10:09pm Wed 27 Aug 14

WalkingOnAWire says...

Positively4thStreet wrote:
WalkingOnAWire wrote:
If you re-read your first post you'll see you've now contradicted yourself. And it's 'innate'. Do you believe in Darwinian evolution, or not?
No I don't believe in Darwinism, and taking a pot at my spelling is a cheap shot,and proves my point about human nature..Richard Thompson wouldn't approve,I'm sure!
As for contradicting myself,and accusing me of being confused,I think you will find that its you who is confusing evolution,with education,which brings me back to my original point,human nature hasn't evolved,because we are now supposedly educated enough to know better,and to have learnt all the lessons of history,but each generation still thinks it knows better than the last..so theres absolutely no "evolution" there I'm afraid to say.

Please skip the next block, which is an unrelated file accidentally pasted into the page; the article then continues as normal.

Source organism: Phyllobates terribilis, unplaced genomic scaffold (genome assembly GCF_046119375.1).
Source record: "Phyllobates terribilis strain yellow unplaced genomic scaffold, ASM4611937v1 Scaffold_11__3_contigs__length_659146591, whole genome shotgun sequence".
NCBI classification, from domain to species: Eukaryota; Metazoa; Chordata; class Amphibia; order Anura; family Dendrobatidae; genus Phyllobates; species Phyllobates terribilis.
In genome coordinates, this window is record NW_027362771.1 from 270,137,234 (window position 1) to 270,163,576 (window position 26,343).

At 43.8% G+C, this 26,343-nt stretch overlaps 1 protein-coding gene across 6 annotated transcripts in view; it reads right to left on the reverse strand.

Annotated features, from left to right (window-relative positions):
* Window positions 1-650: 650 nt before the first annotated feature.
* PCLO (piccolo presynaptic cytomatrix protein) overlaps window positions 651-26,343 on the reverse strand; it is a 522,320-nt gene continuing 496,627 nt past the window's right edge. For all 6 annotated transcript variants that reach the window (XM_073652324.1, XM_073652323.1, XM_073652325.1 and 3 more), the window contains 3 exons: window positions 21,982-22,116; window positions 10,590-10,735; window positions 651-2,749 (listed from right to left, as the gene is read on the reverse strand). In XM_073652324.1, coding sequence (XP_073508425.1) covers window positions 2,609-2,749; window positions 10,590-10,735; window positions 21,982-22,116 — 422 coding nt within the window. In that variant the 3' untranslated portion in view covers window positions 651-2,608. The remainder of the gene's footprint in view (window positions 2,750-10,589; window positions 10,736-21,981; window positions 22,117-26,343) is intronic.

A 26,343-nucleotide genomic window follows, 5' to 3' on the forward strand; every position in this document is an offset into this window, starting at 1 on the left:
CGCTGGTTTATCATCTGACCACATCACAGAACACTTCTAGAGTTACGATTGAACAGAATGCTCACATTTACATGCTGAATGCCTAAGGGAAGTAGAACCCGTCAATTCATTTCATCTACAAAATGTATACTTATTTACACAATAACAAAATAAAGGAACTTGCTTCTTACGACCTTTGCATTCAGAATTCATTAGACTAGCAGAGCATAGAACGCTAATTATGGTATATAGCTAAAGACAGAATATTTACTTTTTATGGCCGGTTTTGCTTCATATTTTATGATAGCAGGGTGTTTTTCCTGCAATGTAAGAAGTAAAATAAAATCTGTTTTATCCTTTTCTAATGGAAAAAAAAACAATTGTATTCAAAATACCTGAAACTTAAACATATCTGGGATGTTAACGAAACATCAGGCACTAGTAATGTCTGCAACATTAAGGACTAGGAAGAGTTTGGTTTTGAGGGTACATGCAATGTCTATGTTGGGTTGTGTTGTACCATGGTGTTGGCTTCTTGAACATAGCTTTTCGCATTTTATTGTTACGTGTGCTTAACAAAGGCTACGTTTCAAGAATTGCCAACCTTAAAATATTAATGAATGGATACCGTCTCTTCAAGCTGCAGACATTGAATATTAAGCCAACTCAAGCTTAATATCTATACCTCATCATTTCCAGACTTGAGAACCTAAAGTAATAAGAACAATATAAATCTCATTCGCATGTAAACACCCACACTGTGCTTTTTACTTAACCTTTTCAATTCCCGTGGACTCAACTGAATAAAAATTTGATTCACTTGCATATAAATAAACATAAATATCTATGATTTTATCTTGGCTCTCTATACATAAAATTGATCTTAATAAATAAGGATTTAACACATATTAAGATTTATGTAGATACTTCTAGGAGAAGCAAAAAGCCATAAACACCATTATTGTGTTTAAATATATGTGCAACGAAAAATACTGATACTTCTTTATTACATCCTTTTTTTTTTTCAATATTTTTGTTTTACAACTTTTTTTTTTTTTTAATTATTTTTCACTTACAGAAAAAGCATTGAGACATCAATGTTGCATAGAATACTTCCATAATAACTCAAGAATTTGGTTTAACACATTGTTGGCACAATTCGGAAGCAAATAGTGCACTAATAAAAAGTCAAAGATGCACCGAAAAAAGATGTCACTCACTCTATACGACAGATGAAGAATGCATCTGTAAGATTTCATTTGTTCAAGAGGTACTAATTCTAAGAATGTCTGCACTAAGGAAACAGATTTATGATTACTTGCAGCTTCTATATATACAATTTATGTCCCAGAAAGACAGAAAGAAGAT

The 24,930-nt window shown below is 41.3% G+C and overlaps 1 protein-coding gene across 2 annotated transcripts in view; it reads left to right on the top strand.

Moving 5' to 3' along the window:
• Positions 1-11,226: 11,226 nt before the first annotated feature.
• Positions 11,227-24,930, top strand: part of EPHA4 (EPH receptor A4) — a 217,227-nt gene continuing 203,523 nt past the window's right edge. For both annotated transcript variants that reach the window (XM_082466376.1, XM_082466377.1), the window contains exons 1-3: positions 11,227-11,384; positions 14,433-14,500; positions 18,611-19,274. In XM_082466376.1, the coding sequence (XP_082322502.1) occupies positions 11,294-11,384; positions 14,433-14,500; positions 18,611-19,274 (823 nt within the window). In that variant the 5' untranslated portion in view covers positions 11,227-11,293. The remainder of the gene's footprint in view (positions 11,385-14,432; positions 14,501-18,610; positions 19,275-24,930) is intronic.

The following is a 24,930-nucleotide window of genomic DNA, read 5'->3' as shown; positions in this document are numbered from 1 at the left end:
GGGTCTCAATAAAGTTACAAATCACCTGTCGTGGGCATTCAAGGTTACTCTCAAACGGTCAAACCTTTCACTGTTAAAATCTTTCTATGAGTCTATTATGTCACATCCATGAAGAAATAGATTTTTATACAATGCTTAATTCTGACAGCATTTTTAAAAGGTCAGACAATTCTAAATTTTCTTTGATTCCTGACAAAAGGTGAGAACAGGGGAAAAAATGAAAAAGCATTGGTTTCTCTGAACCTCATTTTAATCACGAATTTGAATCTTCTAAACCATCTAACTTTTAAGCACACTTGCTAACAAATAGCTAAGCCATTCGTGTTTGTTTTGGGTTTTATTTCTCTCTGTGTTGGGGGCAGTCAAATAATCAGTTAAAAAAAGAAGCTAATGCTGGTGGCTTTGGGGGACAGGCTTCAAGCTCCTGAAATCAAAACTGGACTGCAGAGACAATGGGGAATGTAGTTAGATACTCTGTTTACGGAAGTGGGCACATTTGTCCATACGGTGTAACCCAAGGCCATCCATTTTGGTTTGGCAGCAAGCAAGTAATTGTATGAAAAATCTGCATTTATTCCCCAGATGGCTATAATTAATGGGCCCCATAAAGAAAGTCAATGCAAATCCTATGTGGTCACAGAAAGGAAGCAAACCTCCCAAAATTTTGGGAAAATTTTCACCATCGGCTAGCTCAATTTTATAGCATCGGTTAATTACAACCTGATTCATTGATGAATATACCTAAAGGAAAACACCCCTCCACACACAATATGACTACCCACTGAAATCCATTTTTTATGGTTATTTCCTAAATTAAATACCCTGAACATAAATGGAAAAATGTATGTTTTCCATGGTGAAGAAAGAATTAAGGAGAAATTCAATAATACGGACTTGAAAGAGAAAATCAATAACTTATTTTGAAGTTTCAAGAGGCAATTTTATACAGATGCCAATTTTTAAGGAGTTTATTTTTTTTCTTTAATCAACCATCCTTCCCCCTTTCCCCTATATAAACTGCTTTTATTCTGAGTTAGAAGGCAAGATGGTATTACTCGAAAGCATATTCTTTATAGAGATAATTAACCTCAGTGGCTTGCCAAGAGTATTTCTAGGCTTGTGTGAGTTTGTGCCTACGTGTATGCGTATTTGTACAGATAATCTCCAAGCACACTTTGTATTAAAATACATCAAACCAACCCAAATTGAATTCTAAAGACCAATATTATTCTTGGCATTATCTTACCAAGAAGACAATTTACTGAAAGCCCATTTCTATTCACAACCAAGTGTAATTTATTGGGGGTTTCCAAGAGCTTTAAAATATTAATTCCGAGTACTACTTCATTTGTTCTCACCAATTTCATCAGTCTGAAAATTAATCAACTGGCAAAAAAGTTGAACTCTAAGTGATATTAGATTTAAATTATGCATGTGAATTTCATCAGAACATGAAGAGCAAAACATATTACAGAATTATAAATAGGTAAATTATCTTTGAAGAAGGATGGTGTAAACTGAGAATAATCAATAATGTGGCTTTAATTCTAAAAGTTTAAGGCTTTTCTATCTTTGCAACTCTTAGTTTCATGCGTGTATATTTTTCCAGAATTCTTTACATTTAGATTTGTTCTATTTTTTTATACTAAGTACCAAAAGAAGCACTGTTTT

Facewagon has now made some excellent points which I won't repeat. I'm not making a personal point about your spelling - but when someone spells a common word wrongly it's possible to infer something about their general level of education. The fact that you're trying to refute a theory which you've plainly demonstrated you don't actually understand supports the view that you don't know enough about it to be able to be able to argue on it one way or the other.

Out of interest, if you reject Darwinism, what is your explanation for the development of bacterial resistance, or the existence of fossil records going back billions of years?